There's a very, very good chance you were not planning on purchasing any disco this year. But if anything is going to make you reconsider, it's Best of Disco Demands.

6

From genre-busting electronic music to new highs in the ever-evolving R&B scene, from hip-hop and Americana to rock and pop, 2017's music scenes bestowed an embarrassment of riches upon us.


60. White Hills - Stop Mute Defeat (Thrill Jockey)

White Hills epic '80s callback Stop Mute Defeat is a determined march against encroaching imperial darkness; their eyes boring into the shadows for danger but they're aware that blinding lights can kill and distort truth. From "Overlord's" dark stomp casting nets for totalitarian warnings to "Attack Mode", which roars in with the tribal certainty that we can survive the madness if we keep our wits, the record is a true and timely win for Dave W. and Ego Sensation. Martin Bisi and the poster band's mysterious but relevant cool make a great team and deliver one of their least psych yet most mind destroying records to date. Much like the first time you heard Joy Division or early Pigface, for example, you'll experience being startled at first before becoming addicted to the band's unique microcosm of dystopia that is simultaneously corrupting and seducing your ears. - Morgan Y. Evans

Keep reading... Show less

An interview with Kevin Erickson of Future of Music Coalition

Last week, the musician Phil Elverum, a.k.a. Mount Eerie, celebrated the fact that his album A Crow Looked at Me had been ranked #3 on the New York Times' Best of 2017 list. You might expect that high praise from the prestigious newspaper would result in a significant spike in album sales. In a tweet, Elverum divulged that since making the list, he'd sold…six. Six copies.

Keep reading... Show less

The year in song reflected the state of the world around us. Here are the 70 songs that spoke to us this year.

70. The Horrors - "Machine"

On their fifth album V, the Horrors expand on the bright, psychedelic territory they explored with Luminous, anchoring the ten new tracks with retro synths and guitar fuzz freakouts. "Machine" is the delicious outlier and the most vitriolic cut on the record, with Faris Badwan belting out accusations to the song's subject, who may even be us. The concept of alienation is nothing new, but here the Brits incorporate a beautiful metaphor of an insect trapped in amber as an illustration of the human caught within modernity. Whether our trappings are technological, psychological, or something else entirely makes the statement all the more chilling. - Tristan Kneschke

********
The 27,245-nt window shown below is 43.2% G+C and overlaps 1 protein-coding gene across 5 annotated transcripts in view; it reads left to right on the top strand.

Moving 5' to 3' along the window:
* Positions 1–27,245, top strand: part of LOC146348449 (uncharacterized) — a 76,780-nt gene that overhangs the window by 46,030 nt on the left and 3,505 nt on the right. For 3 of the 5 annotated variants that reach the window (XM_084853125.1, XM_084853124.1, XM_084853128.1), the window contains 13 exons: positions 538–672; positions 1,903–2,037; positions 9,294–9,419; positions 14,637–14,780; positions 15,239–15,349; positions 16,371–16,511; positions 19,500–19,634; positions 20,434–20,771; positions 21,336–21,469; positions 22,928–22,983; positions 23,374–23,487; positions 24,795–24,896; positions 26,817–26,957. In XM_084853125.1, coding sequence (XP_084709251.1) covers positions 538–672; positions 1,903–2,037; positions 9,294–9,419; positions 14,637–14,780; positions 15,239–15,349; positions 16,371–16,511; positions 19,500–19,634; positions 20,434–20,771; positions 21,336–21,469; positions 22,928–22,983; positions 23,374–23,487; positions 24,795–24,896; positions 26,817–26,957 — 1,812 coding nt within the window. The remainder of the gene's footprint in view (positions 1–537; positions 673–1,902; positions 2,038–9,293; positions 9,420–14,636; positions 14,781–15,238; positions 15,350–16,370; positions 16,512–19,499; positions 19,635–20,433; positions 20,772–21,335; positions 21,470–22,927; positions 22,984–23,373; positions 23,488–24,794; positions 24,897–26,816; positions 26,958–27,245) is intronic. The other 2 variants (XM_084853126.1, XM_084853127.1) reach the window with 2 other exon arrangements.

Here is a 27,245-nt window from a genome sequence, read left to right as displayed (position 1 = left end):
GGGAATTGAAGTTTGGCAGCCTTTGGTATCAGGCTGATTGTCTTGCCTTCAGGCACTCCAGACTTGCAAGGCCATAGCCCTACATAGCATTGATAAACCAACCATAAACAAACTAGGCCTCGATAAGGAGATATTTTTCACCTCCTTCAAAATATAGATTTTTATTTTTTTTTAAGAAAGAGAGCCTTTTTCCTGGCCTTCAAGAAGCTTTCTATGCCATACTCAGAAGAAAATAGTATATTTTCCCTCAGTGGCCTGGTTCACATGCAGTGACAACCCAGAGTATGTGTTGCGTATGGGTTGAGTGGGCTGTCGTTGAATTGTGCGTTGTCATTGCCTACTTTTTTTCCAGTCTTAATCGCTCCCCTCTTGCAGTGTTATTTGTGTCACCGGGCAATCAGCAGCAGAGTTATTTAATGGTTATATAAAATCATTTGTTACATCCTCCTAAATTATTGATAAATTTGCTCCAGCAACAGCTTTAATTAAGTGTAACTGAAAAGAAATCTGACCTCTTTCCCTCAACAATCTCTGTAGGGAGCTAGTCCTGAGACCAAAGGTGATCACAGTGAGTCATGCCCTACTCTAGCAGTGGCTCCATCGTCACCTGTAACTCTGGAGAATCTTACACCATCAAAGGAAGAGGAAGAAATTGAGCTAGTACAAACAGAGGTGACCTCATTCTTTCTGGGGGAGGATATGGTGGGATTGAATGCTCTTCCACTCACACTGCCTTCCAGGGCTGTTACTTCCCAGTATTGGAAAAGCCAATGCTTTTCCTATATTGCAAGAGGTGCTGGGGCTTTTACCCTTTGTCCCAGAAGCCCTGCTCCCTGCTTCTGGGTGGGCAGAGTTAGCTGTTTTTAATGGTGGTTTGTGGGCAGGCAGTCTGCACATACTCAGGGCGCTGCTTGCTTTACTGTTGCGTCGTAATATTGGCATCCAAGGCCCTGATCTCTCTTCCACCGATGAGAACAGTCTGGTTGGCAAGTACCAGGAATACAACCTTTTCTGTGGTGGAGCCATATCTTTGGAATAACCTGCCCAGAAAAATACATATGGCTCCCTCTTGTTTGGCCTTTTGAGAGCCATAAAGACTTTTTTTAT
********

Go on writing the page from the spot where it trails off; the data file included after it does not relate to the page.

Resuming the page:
Keep reading... Show less

It's ironic that by injecting a shot of cynicism into this glorified soap opera, Johnson provides the most satisfying explanation yet for the significance of The Force.

Despite J.J. Abrams successfully resuscitating the Star Wars franchise with 2015's Star Wars: The Force Awakens, many fans were still left yearning for something new. It was comforting to see old familiar faces from a galaxy far, far away, but casual fans were unlikely to tolerate another greatest hits collection from a franchise already plagued by compositional overlap (to put it kindly).

Keep reading... Show less
7

Yeah Yeah Yeahs played a few US shows to support the expanded reissue of their debut Fever to Tell.

Although they played a gig last year for an after-party for a Mick Rock doc, the Yeah Yeah Yeahs hadn't played a proper NYC show in four years before their Kings Theatre gig on November 7th, 2017. It was the last of only a handful of gigs, and the only one on the East coast.

Keep reading... Show less
Pop Ten
Mixed Media
PM Picks

© 1999-2017 Popmatters.com. All rights reserved.
Popmatters is wholly independently owned and operated.

rating-image